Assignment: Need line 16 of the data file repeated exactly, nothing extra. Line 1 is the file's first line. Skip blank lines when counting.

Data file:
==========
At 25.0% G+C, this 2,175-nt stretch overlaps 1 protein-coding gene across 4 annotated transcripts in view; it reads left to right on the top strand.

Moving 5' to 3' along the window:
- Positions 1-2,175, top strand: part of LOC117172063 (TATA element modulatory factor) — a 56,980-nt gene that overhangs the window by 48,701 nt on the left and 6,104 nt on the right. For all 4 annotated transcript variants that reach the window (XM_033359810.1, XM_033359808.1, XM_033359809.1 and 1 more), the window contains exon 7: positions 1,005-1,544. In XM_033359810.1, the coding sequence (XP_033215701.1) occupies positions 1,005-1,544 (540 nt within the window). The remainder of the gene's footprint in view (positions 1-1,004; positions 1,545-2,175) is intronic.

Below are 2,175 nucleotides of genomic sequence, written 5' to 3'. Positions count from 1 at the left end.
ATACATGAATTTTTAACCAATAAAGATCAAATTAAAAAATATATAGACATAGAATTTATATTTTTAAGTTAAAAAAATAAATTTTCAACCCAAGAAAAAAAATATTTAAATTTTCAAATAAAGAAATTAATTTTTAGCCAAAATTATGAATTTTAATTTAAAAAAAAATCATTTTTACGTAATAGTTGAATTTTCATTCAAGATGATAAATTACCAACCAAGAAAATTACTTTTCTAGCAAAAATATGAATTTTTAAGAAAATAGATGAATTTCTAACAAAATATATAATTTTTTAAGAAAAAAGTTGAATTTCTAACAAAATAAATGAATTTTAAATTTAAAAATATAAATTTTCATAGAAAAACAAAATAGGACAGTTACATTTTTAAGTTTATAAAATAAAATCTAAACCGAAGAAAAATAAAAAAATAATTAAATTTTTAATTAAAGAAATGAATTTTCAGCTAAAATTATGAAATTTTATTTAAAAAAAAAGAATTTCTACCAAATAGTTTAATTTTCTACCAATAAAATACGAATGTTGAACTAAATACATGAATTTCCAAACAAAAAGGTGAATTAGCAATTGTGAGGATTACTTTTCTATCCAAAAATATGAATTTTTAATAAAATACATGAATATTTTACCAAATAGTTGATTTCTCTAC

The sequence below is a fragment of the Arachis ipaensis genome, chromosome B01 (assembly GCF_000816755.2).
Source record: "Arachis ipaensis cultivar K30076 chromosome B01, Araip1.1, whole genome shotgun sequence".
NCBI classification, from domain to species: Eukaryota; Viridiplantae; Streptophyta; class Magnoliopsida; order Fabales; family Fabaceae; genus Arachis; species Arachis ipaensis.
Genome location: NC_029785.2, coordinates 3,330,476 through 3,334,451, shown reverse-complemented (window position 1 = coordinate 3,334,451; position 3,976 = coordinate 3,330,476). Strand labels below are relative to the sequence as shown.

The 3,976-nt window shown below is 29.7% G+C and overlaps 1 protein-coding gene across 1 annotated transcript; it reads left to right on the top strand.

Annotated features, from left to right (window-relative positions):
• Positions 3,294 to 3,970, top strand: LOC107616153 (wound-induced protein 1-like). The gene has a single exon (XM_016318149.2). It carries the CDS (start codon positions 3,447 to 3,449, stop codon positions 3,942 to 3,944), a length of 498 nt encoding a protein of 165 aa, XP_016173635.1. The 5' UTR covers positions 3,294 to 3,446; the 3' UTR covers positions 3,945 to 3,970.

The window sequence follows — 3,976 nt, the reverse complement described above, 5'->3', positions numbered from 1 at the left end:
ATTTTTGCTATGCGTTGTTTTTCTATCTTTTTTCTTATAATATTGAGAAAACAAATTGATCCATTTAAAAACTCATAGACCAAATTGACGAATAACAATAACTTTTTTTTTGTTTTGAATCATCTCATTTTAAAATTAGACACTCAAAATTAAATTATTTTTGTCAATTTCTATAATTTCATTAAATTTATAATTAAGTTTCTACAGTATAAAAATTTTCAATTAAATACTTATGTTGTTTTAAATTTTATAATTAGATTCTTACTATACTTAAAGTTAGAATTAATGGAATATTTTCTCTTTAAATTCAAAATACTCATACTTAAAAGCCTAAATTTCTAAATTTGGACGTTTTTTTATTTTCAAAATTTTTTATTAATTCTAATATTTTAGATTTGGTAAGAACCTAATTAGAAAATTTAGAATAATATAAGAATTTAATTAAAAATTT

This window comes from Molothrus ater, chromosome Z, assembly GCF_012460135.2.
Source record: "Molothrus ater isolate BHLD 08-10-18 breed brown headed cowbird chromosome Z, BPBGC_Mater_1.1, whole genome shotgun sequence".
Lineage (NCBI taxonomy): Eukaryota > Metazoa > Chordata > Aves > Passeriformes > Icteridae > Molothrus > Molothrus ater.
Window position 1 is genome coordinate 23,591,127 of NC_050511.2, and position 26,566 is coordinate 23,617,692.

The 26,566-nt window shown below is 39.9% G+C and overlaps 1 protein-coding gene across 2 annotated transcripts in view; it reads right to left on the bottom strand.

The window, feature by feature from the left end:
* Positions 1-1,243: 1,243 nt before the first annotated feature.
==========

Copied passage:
Source record: "Molothrus ater isolate BHLD 08-10-18 breed brown headed cowbird chromosome Z, BPBGC_Mater_1.1, whole genome shotgun sequence".